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On the video here https://www.youtube.com/watch?v=o9BqrSAHbTc, Thomas Leveritt uses a UV filter which, as far as I understand, lets only the UV through.

I couldn't find any photo filter that do that. There exist UV cameras or anti-UV filters but I can't find such a UV filter.

Do I understand well ? Do such UV filter exists ?

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  • $\begingroup$ Have a look here; remember most types of glass are strong absorbers of UV so you need to look to make your equipment out of something else (e.g. quartz). $\endgroup$ – Kieran Hunt Apr 8 '15 at 14:42
  • $\begingroup$ try photo.stackexchange.com and call it a UV pass filter $\endgroup$ – jiggunjer Apr 8 '15 at 19:21
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No you are getting it wrong! UV filter , Will "Filter" the Ultra violet light. it means no ultra violet can get trough it. it is very cheap and you can find a UV filter every where. almost every camera has a UV filter to prevent ultra violet light to get through the lens.

and also there are filters that will pass only ultra violet lights, as they absorb other light waves other than UV (Other normal wavelength, not X Ray for example)

EDIT: I saw the Video,Yes it is "UV Pass Filter" it only let the UV light pass the filter. and some processes are made inside the camera so the light (or better called information) is turned into black and white color because we can't SEE UV lights.and because of the shorter wave length of UV, we can see more information and details by absorbing data from UV light reflected from skins.

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  • $\begingroup$ If you looked at the video in the link, it specifically talks about a camera that looks at the UV content of the image. In your first line you say "No" (presumably to the question "do such UV filters exist"), and then you say they do exist. I don't see how your answer addresses the question - maybe it needs a bit of editing? $\endgroup$ – Floris Apr 8 '15 at 15:42
  • $\begingroup$ @Floris by no I meant, "NO" you are getting it wrong. I haven't see the video. I'll check it out and tell you the result. $\endgroup$ – Mobin Apr 8 '15 at 15:44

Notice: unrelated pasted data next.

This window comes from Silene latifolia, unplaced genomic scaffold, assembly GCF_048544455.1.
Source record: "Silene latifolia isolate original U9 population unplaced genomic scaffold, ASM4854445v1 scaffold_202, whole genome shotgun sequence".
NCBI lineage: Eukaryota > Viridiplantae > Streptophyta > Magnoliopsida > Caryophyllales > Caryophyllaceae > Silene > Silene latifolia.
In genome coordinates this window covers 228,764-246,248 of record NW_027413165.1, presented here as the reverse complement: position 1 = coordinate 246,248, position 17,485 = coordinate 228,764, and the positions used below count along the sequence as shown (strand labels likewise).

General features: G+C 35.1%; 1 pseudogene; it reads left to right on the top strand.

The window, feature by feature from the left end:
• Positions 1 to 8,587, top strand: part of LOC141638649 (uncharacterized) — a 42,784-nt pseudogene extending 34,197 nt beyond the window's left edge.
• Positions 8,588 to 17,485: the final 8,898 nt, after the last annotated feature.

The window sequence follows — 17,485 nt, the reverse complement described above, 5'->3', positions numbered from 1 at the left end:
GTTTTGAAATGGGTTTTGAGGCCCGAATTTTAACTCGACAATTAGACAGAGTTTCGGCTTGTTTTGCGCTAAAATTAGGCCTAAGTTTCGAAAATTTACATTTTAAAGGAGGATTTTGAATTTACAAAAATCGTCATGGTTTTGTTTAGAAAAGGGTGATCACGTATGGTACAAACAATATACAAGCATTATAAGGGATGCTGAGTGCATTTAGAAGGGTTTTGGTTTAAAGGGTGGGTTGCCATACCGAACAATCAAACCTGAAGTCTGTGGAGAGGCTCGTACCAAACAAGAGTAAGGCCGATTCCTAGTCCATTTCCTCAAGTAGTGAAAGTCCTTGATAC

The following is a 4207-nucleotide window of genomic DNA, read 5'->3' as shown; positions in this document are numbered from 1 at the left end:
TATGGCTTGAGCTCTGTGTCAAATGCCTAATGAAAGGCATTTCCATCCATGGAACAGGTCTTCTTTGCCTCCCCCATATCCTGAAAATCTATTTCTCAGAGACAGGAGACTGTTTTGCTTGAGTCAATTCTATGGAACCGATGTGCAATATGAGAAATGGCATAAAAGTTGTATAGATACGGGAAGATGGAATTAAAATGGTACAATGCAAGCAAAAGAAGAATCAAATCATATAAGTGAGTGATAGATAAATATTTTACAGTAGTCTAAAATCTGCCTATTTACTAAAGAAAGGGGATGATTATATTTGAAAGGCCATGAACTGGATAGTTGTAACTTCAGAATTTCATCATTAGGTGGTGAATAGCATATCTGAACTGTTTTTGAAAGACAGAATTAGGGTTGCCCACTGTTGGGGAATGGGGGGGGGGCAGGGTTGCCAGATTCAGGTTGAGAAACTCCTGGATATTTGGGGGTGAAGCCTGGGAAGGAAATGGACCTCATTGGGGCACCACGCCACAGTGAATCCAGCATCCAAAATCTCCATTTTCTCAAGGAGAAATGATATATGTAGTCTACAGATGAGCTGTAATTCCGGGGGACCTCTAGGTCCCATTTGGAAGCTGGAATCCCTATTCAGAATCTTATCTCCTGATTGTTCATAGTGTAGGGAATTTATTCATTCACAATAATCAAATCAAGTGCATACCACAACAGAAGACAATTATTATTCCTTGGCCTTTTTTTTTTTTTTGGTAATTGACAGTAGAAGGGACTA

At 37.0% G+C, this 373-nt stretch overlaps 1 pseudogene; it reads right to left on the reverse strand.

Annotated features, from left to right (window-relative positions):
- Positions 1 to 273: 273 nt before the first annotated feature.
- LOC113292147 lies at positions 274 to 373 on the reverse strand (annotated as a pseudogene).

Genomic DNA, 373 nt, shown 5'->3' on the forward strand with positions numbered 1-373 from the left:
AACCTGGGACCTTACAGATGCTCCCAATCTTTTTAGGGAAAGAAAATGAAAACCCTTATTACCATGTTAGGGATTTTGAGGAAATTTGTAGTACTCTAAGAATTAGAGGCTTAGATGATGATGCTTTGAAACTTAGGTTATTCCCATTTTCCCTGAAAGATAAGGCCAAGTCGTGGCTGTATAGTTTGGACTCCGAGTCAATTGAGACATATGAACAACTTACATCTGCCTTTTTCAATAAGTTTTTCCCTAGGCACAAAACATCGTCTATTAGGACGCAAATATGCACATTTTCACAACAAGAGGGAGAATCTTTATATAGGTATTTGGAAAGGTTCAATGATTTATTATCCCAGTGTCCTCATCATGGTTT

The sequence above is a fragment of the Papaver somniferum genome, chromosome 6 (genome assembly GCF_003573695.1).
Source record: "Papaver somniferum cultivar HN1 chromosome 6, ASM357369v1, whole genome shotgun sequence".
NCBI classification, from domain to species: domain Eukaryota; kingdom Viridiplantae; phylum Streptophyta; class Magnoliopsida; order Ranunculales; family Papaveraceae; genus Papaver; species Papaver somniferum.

• $\begingroup$ I think it is OK to say "such UV filter" as in "when I have a filter that only lets through UV, and I want to call that a UV filter, that's not a bad name for it". OP clearly recognizes that this is not a "conventional" UV filter you can buy at any camera dealer (the kind he calls "anti-UV filter"). $\endgroup$ – Floris Apr 8 '15 at 15:50
  • $\begingroup$ @Floris I saw the Video,Yes it is "UV Pass Filter" it only let the UV light pass the filter. and some processes are made inside the camera so the light (or information) is turn into black and white color because we can't SEE UV lights. because of the shorter wave length of UV, we can see more information by absorbing data from UV light reflected from skins. $\endgroup$ – Mobin Apr 8 '15 at 16:15
  • $\begingroup$ Thanks for pointing out the right name of such a filter : "UV Pass Filter" $\endgroup$ – Ka. Apr 8 '15 at 19:24
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They certainly do exist, but you might have trouble finding one mounted for compatibility with a camera whose sensitivity is in the visible region. One example is Schott UG5.

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  • $\begingroup$ Indeed it is not enough to have a filter that blocks the visible light - you need a sensor that detects what's left. I suspect that most digital cameras have a sensor that can do this - the question is whether the optics in front (the lens) lets enough of the UV through (most optics is coated with an anti-UV coating to prevent hazing of the image). $\endgroup$ – Floris Apr 8 '15 at 15:44
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UV filters for photography filter out near-blue uv light. They were commonly used when film was still popular as many films were sensitive to these wavelengths and, without a filter, the result was a bluish tinge to the pictures. Digital sensors don't have this issue so uv filters are far less common nowadays. Hence when they are used with digital cameras, all they end up doing is protecting the lens' glass (but possibly also adding to lens flare issues).

https://m.youtube.com/watch?v=ahOo1r78sB8

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